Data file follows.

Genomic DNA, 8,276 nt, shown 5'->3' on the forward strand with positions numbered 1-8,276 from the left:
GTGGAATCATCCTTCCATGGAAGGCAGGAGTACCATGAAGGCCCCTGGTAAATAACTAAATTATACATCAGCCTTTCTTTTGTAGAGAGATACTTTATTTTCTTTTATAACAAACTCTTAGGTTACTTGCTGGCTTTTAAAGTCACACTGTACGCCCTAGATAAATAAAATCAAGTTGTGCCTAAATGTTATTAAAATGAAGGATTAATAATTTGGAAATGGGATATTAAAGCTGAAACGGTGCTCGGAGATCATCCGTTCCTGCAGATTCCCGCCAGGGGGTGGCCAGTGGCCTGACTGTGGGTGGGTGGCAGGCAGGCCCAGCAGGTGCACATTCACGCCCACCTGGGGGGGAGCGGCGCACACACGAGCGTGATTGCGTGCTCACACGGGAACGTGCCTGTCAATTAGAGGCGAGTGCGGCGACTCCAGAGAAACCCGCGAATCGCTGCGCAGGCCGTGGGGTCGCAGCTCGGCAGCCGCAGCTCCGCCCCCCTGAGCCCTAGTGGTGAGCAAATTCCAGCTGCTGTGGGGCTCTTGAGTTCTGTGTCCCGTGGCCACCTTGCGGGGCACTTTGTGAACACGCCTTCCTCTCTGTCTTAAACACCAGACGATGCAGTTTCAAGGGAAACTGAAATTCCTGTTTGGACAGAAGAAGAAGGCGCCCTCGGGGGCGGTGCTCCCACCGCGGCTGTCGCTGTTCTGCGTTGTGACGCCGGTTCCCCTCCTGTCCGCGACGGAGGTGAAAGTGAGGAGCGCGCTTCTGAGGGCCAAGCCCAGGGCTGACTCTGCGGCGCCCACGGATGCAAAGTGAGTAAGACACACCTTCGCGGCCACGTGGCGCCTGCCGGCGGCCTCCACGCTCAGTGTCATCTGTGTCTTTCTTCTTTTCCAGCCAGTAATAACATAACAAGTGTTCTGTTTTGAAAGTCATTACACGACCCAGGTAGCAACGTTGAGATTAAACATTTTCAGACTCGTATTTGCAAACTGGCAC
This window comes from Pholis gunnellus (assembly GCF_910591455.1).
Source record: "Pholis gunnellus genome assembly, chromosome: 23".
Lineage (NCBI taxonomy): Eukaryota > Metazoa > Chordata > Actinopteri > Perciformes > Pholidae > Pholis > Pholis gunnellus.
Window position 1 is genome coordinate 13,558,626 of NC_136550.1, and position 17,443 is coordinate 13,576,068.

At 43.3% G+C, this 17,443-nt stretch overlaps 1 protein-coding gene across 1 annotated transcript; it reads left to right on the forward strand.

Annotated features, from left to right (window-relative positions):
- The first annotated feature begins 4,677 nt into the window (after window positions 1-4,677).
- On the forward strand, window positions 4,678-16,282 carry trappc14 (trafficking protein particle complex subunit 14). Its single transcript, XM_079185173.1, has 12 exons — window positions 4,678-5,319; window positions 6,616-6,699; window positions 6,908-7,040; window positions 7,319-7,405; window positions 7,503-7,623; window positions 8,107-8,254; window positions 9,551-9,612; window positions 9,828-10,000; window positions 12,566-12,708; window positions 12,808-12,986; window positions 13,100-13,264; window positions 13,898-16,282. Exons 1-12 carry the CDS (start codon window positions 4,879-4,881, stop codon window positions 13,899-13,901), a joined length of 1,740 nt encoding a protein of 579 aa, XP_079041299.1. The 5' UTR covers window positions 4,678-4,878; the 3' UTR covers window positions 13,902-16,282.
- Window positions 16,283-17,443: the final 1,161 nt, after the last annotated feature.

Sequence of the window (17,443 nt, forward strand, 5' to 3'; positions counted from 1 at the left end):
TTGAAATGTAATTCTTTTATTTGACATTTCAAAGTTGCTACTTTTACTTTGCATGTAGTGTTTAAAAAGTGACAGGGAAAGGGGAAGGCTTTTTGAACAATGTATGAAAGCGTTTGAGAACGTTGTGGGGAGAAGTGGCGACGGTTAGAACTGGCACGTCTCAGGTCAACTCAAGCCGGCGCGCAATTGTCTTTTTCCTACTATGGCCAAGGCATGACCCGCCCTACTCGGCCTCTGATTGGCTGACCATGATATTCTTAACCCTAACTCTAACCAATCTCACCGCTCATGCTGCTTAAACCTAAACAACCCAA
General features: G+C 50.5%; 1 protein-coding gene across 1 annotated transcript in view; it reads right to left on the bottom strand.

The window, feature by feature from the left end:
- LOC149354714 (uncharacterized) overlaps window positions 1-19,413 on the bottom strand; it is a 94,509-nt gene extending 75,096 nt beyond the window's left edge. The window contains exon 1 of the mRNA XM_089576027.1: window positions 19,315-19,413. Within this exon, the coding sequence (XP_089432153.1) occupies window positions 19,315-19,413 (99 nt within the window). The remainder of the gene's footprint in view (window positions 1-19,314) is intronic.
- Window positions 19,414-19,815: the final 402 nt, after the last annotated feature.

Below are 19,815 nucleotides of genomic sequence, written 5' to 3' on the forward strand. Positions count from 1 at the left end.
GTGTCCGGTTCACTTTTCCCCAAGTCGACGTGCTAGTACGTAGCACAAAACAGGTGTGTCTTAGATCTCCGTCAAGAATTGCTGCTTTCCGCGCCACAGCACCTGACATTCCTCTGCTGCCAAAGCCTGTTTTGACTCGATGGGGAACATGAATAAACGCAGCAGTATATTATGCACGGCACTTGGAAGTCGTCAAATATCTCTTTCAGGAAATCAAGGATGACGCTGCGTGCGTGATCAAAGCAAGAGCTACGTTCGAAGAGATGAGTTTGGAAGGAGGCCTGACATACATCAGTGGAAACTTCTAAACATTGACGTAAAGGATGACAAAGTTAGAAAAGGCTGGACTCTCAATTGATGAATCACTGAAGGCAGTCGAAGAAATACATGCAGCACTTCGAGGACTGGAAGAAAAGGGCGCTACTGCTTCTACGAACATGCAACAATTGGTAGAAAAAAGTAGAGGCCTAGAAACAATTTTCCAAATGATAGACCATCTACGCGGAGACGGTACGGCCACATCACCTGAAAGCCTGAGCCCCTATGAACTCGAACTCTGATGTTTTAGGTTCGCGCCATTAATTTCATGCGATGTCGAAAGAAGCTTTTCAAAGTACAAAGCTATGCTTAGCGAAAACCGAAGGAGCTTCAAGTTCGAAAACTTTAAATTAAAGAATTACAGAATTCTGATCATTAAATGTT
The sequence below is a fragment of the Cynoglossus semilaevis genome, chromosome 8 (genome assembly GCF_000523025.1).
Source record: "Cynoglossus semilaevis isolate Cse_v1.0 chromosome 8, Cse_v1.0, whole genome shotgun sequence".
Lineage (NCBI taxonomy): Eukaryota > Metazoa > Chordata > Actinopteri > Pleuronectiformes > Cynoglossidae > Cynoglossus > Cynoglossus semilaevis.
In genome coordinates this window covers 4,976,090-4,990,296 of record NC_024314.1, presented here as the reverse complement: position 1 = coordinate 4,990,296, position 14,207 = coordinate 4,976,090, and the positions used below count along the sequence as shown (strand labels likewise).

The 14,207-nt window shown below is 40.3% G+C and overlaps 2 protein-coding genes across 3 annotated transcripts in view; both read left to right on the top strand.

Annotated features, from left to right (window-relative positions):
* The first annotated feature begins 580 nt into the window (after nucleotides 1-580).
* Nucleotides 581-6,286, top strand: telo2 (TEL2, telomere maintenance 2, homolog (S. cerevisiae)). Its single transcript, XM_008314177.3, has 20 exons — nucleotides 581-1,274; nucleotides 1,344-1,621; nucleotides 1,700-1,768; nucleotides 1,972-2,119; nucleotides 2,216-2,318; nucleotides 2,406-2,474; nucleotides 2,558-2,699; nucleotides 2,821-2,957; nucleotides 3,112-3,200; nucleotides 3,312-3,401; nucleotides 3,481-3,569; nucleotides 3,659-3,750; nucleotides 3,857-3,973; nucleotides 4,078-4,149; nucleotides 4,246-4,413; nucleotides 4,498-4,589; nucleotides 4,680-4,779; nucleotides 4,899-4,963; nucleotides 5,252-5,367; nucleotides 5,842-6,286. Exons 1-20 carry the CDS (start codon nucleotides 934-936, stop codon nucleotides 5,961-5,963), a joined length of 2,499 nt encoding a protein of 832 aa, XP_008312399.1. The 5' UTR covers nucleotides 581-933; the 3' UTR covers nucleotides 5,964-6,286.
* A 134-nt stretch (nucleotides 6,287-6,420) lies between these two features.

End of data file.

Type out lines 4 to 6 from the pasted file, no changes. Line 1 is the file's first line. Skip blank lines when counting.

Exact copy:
Source record: "Pholis gunnellus genome assembly, chromosome: 23".
Lineage (NCBI taxonomy): Eukaryota > Metazoa > Chordata > Actinopteri > Perciformes > Pholidae > Pholis > Pholis gunnellus.
Window position 1 is genome coordinate 13,558,626 of NC_136550.1, and position 17,443 is coordinate 13,576,068.